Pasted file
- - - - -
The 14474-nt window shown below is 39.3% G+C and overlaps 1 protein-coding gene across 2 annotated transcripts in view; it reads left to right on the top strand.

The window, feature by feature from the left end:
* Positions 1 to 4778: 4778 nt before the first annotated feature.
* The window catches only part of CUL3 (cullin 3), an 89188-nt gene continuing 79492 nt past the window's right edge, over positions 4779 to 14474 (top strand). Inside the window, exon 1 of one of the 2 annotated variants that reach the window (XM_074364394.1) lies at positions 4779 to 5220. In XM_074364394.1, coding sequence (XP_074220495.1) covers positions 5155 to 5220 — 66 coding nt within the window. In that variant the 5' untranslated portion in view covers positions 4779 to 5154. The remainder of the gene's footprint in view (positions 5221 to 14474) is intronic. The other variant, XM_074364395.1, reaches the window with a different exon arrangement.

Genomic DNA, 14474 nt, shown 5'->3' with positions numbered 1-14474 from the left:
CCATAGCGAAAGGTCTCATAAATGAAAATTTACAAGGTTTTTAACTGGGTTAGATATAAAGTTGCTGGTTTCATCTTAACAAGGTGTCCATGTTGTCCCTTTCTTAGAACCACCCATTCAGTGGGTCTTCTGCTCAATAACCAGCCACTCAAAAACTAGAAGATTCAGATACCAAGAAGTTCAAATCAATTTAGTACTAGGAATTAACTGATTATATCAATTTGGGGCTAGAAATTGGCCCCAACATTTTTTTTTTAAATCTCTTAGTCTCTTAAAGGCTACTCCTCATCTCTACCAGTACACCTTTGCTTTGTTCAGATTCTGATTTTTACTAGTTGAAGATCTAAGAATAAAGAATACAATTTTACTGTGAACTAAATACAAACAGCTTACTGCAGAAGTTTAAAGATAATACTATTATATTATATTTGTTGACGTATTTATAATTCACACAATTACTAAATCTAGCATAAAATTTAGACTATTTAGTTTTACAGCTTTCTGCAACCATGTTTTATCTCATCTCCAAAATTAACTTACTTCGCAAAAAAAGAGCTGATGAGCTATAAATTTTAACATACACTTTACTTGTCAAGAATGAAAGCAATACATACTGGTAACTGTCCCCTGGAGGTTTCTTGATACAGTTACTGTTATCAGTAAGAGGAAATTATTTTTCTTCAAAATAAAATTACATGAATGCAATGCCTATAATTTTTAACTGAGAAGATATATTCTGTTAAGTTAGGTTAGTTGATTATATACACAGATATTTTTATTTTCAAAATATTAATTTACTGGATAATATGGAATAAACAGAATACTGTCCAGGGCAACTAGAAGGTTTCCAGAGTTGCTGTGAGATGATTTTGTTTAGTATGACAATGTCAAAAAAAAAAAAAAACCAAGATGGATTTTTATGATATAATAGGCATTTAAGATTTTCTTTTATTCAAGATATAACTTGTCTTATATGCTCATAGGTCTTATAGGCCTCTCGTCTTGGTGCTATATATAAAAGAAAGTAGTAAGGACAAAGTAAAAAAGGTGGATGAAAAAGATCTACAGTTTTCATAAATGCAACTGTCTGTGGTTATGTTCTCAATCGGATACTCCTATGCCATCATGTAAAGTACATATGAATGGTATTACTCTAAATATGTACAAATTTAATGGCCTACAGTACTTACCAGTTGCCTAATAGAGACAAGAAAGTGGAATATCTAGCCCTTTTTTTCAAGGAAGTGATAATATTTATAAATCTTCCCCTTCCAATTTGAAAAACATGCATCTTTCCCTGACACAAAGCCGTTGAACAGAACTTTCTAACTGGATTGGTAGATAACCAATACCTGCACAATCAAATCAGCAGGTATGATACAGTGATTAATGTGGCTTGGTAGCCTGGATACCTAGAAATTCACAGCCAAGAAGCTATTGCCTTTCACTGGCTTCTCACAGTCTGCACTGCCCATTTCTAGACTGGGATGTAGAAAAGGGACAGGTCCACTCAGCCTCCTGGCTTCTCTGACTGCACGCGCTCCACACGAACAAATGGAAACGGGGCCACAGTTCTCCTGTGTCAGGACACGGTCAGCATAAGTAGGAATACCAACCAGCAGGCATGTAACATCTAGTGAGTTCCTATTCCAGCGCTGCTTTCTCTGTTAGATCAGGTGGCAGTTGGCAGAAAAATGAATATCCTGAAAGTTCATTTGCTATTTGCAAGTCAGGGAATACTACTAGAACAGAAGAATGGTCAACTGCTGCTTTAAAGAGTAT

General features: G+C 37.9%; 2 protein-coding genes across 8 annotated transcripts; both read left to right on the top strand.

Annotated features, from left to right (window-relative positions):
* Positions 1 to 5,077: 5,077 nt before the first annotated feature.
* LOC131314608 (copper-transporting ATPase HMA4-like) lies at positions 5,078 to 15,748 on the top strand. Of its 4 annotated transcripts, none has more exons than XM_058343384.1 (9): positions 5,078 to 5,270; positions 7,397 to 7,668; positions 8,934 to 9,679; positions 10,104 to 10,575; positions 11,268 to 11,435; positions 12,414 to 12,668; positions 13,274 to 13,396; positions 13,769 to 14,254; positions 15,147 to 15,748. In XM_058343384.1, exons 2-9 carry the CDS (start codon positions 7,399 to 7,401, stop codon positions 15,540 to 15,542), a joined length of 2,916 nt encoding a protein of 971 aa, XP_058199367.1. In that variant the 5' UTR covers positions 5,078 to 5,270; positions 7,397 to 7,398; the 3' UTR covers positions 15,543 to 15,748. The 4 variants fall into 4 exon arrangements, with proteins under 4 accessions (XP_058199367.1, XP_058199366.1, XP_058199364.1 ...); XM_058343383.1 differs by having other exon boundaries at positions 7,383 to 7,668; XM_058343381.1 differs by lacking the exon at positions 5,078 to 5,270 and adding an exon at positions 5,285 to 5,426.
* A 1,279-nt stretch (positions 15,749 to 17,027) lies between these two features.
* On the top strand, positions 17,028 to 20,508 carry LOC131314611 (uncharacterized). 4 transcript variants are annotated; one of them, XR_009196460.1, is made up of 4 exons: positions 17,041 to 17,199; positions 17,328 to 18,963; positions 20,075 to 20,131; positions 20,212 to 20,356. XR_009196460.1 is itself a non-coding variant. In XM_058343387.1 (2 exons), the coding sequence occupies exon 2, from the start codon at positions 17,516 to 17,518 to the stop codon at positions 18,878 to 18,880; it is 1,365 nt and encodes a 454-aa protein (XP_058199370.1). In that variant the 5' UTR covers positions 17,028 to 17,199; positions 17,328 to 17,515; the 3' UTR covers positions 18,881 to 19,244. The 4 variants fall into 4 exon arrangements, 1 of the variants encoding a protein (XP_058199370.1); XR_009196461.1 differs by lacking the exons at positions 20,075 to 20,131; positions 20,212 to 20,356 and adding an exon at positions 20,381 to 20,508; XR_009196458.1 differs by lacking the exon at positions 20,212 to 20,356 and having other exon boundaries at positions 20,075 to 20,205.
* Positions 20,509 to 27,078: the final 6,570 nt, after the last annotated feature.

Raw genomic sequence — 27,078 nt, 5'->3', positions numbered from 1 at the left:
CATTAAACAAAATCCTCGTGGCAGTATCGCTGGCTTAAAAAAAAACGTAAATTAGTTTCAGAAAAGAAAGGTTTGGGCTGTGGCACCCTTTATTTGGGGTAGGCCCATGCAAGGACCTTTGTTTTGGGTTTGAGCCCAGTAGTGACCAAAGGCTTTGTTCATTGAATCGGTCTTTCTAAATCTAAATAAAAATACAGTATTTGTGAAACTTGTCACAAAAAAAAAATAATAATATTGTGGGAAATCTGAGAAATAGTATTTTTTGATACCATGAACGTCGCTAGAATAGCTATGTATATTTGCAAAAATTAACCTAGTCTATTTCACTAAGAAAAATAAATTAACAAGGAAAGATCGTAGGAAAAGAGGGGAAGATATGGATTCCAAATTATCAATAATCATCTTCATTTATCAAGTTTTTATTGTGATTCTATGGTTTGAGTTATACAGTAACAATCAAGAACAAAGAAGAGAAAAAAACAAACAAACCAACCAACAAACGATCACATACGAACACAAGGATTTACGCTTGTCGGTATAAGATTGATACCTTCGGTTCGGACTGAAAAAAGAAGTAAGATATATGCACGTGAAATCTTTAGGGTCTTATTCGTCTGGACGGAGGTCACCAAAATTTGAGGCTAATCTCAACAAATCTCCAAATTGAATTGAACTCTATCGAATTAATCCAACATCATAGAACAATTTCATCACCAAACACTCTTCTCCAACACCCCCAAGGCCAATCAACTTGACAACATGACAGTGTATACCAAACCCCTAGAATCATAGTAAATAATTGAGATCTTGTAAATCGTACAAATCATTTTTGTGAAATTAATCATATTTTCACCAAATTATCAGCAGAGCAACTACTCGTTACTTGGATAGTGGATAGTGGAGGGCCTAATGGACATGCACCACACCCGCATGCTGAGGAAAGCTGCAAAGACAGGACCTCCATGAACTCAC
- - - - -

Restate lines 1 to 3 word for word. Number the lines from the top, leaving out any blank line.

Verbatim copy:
The 14474-nt window shown below is 39.3% G+C and overlaps 1 protein-coding gene across 2 annotated transcripts in view; it reads left to right on the top strand.

The window, feature by feature from the left end:
* Positions 1 to 4778: 4778 nt before the first annotated feature.